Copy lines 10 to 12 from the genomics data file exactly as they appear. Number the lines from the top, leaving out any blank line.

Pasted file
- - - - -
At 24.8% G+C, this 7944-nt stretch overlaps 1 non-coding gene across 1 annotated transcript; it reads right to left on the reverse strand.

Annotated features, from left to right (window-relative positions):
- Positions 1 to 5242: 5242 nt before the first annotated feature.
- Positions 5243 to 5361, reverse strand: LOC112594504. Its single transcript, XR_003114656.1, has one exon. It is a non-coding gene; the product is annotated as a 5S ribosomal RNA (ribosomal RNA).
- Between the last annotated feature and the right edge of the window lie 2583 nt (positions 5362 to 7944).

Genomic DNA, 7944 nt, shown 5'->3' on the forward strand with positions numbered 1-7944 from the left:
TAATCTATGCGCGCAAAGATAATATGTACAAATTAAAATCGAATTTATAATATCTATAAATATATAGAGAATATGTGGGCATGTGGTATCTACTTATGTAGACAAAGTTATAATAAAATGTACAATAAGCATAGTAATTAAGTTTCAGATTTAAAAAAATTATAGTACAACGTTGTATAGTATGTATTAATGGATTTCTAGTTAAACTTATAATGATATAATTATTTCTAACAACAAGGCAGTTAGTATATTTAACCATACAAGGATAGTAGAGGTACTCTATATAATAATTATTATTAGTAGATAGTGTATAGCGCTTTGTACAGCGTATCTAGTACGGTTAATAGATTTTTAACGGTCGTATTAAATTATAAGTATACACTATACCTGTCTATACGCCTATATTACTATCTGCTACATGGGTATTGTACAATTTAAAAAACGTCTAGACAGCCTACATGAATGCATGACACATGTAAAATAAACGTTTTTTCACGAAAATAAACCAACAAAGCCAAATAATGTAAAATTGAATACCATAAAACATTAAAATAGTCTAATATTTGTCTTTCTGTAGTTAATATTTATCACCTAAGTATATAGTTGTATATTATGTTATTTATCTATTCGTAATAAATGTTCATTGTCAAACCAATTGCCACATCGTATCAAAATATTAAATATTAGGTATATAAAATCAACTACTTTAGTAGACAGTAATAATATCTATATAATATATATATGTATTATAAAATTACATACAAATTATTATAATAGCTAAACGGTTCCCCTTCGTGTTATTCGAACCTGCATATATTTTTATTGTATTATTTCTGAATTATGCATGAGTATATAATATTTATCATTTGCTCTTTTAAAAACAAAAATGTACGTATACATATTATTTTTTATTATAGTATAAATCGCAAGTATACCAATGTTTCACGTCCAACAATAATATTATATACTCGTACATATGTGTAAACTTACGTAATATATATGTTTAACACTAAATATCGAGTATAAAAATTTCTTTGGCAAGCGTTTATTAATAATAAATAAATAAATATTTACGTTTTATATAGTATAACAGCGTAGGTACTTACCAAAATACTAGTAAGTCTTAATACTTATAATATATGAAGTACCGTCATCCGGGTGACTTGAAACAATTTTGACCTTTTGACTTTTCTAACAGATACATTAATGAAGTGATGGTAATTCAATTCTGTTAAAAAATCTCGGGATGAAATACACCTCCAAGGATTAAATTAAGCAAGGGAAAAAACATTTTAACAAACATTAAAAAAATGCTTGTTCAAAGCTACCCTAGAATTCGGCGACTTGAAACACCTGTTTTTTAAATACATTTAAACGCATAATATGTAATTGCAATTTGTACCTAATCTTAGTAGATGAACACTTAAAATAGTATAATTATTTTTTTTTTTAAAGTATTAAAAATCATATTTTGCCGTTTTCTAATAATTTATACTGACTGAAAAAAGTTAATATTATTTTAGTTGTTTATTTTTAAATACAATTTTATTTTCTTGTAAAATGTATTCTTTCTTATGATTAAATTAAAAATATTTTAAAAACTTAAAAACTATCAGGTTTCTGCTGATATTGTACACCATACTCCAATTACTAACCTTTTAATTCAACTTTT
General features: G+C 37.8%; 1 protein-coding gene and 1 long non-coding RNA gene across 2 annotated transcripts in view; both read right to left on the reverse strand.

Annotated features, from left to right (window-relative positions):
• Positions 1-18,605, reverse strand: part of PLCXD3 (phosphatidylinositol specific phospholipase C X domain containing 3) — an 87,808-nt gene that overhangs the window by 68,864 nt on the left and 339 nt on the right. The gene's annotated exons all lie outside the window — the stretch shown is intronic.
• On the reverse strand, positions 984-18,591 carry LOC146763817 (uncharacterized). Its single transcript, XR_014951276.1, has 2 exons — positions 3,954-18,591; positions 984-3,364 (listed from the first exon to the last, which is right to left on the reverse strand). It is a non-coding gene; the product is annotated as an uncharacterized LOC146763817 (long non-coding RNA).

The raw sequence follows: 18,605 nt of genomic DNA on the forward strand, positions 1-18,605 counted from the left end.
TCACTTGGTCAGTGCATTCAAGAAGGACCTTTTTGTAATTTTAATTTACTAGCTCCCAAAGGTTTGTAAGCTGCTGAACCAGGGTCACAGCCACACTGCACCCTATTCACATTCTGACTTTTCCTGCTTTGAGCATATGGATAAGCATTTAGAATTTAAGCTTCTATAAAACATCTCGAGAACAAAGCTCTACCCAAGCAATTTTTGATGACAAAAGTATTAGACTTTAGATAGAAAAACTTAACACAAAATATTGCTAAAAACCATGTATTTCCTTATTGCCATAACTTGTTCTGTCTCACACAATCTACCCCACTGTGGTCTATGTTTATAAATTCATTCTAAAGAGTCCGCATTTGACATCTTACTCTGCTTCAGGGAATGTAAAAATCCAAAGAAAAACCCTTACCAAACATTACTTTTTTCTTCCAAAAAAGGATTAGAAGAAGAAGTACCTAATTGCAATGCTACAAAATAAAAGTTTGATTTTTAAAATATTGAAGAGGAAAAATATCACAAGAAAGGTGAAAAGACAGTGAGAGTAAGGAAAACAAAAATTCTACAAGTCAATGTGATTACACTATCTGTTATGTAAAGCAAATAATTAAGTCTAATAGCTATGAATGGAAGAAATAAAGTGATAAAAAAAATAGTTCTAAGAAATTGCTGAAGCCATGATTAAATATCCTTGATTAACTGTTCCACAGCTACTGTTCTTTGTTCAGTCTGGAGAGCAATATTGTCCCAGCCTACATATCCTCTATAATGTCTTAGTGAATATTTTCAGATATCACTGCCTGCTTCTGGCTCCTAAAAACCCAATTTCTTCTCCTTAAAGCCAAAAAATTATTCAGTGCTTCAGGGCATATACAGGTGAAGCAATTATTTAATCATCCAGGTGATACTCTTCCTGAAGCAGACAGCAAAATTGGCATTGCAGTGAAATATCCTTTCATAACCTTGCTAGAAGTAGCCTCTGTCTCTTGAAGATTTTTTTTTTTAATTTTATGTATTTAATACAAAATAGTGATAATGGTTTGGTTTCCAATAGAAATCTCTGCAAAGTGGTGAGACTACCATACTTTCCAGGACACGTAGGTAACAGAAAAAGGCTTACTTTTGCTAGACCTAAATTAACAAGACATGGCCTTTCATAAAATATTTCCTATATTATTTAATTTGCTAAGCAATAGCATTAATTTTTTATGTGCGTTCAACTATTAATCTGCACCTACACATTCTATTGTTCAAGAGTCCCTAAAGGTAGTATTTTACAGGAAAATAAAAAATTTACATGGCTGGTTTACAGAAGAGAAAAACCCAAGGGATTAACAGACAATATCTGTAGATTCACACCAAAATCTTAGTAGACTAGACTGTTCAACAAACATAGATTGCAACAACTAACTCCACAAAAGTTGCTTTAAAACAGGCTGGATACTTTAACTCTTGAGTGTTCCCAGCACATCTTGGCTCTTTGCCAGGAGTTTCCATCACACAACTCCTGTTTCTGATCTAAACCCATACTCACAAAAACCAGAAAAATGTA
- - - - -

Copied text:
• Positions 1-18,605, reverse strand: part of PLCXD3 (phosphatidylinositol specific phospholipase C X domain containing 3) — an 87,808-nt gene that overhangs the window by 68,864 nt on the left and 339 nt on the right. The gene's annotated exons all lie outside the window — the stretch shown is intronic.
• On the reverse strand, positions 984-18,591 carry LOC146763817 (uncharacterized). Its single transcript, XR_014951276.1, has 2 exons — positions 3,954-18,591; positions 984-3,364 (listed from the first exon to the last, which is right to left on the reverse strand). It is a non-coding gene; the product is annotated as an uncharacterized LOC146763817 (long non-coding RNA).

The raw sequence follows: 18,605 nt of genomic DNA on the forward strand, positions 1-18,605 counted from the left end.